That's definitely not the traditional, orthodox Jewish viewpoint on Sabbath observance. Certain activities are prohibited regardless of their intended purpose. Many Jews today, including the Reform movement, reject that viewpoint. And since this is an interfaith site, you're entitled to your opinion.
I am sure you are aware of the theme that Jews have a mind of their own without contradicting Judaism. In this case, the prohibition of certain activities is akin to fences around the Torah aka the commandment. If you know what I mean, fences are built to keep the transgressor away from breaking the Law.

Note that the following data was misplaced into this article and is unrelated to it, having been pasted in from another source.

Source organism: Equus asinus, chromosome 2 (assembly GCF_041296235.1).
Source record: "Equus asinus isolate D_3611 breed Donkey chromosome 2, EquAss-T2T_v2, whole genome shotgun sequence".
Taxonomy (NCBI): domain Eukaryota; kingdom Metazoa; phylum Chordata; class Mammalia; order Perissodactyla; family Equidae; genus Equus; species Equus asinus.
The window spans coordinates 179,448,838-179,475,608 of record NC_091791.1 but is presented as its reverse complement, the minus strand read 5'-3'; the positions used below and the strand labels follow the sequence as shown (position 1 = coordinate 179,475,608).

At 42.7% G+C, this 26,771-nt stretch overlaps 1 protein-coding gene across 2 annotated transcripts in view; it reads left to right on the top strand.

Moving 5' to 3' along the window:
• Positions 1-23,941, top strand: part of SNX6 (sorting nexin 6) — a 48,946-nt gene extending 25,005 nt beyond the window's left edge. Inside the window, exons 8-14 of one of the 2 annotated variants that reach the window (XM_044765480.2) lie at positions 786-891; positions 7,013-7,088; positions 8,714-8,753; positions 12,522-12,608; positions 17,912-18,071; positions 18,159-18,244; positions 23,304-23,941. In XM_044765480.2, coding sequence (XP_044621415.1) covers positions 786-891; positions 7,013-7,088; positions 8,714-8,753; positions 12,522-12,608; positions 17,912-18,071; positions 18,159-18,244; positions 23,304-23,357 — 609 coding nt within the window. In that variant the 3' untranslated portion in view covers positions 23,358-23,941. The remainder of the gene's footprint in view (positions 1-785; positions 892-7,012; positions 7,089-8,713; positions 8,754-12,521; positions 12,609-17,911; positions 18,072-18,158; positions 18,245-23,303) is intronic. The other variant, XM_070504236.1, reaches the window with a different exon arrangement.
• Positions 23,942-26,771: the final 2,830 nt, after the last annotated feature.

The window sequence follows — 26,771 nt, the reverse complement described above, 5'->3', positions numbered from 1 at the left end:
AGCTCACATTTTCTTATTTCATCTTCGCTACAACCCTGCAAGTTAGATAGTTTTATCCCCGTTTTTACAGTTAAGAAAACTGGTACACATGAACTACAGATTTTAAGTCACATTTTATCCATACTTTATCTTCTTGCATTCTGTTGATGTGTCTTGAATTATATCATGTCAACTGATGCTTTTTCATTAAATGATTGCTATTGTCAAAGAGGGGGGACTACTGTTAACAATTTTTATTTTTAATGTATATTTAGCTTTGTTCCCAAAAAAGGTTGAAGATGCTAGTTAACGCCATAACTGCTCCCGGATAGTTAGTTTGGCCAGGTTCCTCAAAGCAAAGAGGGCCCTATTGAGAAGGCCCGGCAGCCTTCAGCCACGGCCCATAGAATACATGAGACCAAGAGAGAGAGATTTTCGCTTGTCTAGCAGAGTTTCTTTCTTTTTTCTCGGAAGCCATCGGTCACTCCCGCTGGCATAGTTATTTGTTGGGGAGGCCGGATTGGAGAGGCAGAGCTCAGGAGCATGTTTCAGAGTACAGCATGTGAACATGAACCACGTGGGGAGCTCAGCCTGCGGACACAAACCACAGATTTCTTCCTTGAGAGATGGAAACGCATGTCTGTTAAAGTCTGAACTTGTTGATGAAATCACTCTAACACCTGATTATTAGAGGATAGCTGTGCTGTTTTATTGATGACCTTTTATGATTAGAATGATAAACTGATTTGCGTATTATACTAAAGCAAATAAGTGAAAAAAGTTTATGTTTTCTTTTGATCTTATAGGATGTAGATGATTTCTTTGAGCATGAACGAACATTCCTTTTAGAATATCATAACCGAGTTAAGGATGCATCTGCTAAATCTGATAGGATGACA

For instance, a farmer has many fruit trees and, especially during season, he builds fences around the trees to keep robbers away. If one breaks the fence and for some reason changes his mind about approaching the tree any further, he didn't break the commandment.
Ethical people do not need fences to keep away from the fruit trees. Here in Israel thousands of Ultra Orthodox Jews do not work at all under the pretext to study Torah and live off the taxes of the Government. Least they know, they have been breaking the commandment to keep the Sabbath holy all their lives as the commandment says, "Thou shall work 6 days and rest on the 7th." If you rest on the 7th but do not work to make your living you are breaking the Law all the same.